1. Life is too short to not experience the joy of living. Sometimes a dog has to have fun and not take himself too seriously.

2. After taking time out for fun you have to get back to business. A dog has to learn to balance out the joy and the business so life doesn’t get too lopsided.

Enjoy the video and consider Teddy’s lessons.

Wednesday, July 6, 2011


That's how many teams have been formed to help fight Alzheimer's in this year's annual Walk to Remember. Are you part of one of those teams? I am!

Here's the thing about Alzheimer's, Lewy Body Dementia, Vascular Dementia, and other forms of dementia - more and more people have loved ones, friends, or coworkers that currently deal with these conditions. If you don't now, chances are good that within the next year you will come in contact with someone that does.

I believe that as the baby boomers move into their golden years this country is going to see increased numbers of people with dementia simply because the sheer numbers of this generation. I believe that we will hear more about these conditions because their generation has been known for speaking out. And, I believe that those of us coming behind them will be faced with tough situations and decisions as parents and aunts and uncles find they need help.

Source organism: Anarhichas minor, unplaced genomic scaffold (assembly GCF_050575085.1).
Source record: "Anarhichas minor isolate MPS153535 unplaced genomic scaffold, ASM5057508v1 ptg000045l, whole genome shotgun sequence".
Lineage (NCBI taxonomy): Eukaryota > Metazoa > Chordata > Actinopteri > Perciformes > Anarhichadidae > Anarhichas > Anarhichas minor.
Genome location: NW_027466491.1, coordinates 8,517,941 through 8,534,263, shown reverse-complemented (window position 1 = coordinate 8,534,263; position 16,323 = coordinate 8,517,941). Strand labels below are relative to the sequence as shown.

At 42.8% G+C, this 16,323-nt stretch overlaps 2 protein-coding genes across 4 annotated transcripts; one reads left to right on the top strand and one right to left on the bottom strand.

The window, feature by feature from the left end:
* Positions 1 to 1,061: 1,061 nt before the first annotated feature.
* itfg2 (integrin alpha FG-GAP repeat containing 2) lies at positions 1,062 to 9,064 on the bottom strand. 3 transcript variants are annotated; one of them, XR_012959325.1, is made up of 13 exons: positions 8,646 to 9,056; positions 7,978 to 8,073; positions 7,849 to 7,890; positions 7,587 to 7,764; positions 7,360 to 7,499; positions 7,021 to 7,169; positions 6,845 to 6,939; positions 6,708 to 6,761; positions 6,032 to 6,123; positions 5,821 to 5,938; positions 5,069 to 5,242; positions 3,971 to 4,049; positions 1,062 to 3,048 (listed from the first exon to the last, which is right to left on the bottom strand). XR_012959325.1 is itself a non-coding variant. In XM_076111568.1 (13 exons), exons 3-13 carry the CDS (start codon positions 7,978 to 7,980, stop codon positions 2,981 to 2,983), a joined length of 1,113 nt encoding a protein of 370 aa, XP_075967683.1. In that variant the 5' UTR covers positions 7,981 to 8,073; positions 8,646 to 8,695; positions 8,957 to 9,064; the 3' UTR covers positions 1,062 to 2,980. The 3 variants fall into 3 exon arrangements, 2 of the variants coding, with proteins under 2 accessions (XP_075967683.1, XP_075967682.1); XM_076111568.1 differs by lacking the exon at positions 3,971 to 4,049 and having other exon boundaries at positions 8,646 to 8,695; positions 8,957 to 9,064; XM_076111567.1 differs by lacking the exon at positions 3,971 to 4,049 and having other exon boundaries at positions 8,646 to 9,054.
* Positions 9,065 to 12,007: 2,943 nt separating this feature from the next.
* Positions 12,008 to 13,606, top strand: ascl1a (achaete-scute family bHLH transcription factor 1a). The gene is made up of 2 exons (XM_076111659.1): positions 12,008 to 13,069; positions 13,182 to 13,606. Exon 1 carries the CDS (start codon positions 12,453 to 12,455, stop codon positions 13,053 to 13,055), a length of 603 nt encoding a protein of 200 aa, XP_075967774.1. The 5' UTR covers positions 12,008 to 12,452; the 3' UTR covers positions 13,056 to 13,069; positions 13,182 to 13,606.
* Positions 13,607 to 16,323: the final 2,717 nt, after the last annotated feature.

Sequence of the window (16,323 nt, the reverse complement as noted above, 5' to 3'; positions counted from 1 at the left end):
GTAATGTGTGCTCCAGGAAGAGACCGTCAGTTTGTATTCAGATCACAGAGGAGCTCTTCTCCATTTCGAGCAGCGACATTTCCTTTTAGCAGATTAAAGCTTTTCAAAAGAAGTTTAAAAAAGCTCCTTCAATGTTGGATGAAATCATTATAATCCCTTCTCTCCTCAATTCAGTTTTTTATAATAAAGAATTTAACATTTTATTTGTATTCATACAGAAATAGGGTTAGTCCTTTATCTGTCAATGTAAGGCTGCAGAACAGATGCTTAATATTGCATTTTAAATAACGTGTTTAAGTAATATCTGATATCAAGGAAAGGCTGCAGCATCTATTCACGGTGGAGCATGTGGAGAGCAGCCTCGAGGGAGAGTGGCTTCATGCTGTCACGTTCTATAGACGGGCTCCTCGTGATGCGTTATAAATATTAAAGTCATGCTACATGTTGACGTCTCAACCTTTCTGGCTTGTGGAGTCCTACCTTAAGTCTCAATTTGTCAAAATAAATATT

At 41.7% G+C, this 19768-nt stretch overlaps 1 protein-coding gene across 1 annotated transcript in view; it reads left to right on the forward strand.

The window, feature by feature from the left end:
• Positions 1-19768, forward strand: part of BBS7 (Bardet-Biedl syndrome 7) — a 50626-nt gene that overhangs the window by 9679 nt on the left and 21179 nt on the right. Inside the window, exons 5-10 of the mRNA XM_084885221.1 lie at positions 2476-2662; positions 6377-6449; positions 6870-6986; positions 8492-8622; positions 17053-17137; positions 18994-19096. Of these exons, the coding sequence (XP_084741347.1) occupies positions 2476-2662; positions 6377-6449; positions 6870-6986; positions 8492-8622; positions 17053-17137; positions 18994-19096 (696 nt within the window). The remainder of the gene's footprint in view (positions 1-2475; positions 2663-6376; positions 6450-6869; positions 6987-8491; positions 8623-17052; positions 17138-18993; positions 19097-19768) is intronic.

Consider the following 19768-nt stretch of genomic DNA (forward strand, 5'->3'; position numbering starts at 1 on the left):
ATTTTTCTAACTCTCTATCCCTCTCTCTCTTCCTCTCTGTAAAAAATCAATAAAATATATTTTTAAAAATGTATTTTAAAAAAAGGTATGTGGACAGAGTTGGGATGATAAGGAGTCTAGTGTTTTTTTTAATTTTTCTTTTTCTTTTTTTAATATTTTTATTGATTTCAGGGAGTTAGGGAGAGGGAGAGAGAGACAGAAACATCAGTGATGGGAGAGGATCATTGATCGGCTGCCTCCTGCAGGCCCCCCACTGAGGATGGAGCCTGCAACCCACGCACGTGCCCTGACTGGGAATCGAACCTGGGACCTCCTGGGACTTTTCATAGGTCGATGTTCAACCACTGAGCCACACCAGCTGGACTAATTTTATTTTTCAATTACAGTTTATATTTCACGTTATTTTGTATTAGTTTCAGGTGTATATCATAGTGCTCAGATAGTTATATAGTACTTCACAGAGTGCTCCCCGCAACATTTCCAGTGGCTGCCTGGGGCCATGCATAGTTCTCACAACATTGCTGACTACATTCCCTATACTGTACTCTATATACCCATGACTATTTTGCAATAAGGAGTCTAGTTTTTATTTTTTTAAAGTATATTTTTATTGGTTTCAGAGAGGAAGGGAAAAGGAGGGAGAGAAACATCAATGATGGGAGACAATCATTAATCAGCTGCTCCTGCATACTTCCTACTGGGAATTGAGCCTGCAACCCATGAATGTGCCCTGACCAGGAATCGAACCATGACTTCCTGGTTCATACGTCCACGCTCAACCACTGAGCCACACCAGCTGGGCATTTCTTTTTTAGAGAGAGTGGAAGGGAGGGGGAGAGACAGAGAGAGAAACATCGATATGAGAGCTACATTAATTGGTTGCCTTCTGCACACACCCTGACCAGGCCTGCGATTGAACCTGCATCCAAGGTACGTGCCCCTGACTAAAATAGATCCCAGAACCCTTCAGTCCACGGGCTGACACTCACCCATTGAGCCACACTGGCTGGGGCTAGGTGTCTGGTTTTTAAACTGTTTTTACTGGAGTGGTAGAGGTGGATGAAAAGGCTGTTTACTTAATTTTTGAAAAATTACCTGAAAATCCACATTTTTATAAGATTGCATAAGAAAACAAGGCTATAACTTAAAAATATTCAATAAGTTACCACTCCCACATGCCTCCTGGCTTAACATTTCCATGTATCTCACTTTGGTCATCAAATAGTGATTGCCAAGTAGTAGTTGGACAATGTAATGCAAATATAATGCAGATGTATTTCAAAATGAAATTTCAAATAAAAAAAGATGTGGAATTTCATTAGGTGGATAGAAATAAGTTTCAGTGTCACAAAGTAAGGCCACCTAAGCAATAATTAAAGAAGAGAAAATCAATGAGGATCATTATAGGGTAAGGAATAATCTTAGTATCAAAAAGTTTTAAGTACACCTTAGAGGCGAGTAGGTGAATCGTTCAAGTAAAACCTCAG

Many of you know that my mother had Lewy Body Dementia for about 10 years before she died. My family has faced the questions and circumstances that go along with dementia. It's my goal to keep fighting so that the coming generations will have more answers and resources.

I walk because any advances made in the fight against Alzheimer's will ultimately help other forms also. I also walk because several of my mother's aunts and uncles have or had Alzheimer's.

Walking is an easy way to help. All it requires is signing up, joining a team or creating a team, and raising some money. There are no minimum fund raising levels or entry fees. Every little bit helps.  It takes a few hours on a weekend morning. The course is usually 5k or 3.1 miles. At our local walk there is even a portion that is fairly level and paved so that people in wheelchairs can participate.

To find a walk in your area and to sign up just visit the Alzheimer's Association web site.

Monday, July 4, 2011

Happy Fourth of July!

I am out grilling brats and enjoying the day. I wish you all a very Happy Independence Day! Don't forget to take some time to remember all those who have fought for the freedom we enjoy.

Friday, July 1, 2011

It Already has Onions on it Moron

“It already has onions on it moron.” I overheard the cafeteria worker say this to the man at the counter.

“Excuse me?” The man apparently wanted to make sure he heard her right.

“The sandwich comes with onions. Would you like me to put more on it?”

Whew, she always seemed like such a nice lady and I was glad to hear she didn’t really call him a moron. I did have to laugh, though.

I love listening to conversation. I try not to be snoopy and obnoxious but people say the funniest things.

As a writer dialogue is an important part of a novel. It has to be authentic. That’s where my studying the things people say comes in handy. When people read my stories I want my characters to ring true and be something my reader can relate to.

Sometimes when I write dialogue I write too formal. It sounds stilted and people on the whole don’t talk like that. Sometimes you have to break the rules to make it work. So I keep listening to the way people talk to give me insight into good dialogue.